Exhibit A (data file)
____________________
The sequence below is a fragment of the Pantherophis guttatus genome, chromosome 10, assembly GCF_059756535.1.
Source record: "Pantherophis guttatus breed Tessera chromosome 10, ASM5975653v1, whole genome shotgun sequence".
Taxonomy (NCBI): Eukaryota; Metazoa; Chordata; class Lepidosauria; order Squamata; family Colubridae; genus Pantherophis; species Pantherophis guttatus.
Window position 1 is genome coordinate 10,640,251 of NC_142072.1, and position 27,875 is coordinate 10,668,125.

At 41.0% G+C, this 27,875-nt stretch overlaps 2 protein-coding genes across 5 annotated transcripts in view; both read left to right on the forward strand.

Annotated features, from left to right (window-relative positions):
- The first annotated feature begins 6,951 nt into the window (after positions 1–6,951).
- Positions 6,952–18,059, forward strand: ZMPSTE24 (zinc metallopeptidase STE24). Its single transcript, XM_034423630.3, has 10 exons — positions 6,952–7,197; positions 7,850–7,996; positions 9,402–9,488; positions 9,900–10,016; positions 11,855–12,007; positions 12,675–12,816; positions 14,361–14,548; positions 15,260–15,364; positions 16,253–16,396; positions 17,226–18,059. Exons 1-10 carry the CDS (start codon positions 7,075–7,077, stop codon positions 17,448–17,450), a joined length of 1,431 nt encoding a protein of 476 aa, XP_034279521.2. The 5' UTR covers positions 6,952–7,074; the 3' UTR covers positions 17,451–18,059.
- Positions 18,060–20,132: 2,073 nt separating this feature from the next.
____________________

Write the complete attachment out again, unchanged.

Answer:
The sequence below is a fragment of the Pantherophis guttatus genome, chromosome 10, assembly GCF_059756535.1.
Source record: "Pantherophis guttatus breed Tessera chromosome 10, ASM5975653v1, whole genome shotgun sequence".
Taxonomy (NCBI): Eukaryota; Metazoa; Chordata; class Lepidosauria; order Squamata; family Colubridae; genus Pantherophis; species Pantherophis guttatus.
Window position 1 is genome coordinate 10,640,251 of NC_142072.1, and position 27,875 is coordinate 10,668,125.

At 41.0% G+C, this 27,875-nt stretch overlaps 2 protein-coding genes across 5 annotated transcripts in view; both read left to right on the forward strand.

Annotated features, from left to right (window-relative positions):
- The first annotated feature begins 6,951 nt into the window (after positions 1–6,951).
- Positions 6,952–18,059, forward strand: ZMPSTE24 (zinc metallopeptidase STE24). Its single transcript, XM_034423630.3, has 10 exons — positions 6,952–7,197; positions 7,850–7,996; positions 9,402–9,488; positions 9,900–10,016; positions 11,855–12,007; positions 12,675–12,816; positions 14,361–14,548; positions 15,260–15,364; positions 16,253–16,396; positions 17,226–18,059. Exons 1-10 carry the CDS (start codon positions 7,075–7,077, stop codon positions 17,448–17,450), a joined length of 1,431 nt encoding a protein of 476 aa, XP_034279521.2. The 5' UTR covers positions 6,952–7,074; the 3' UTR covers positions 17,451–18,059.
- Positions 18,060–20,132: 2,073 nt separating this feature from the next.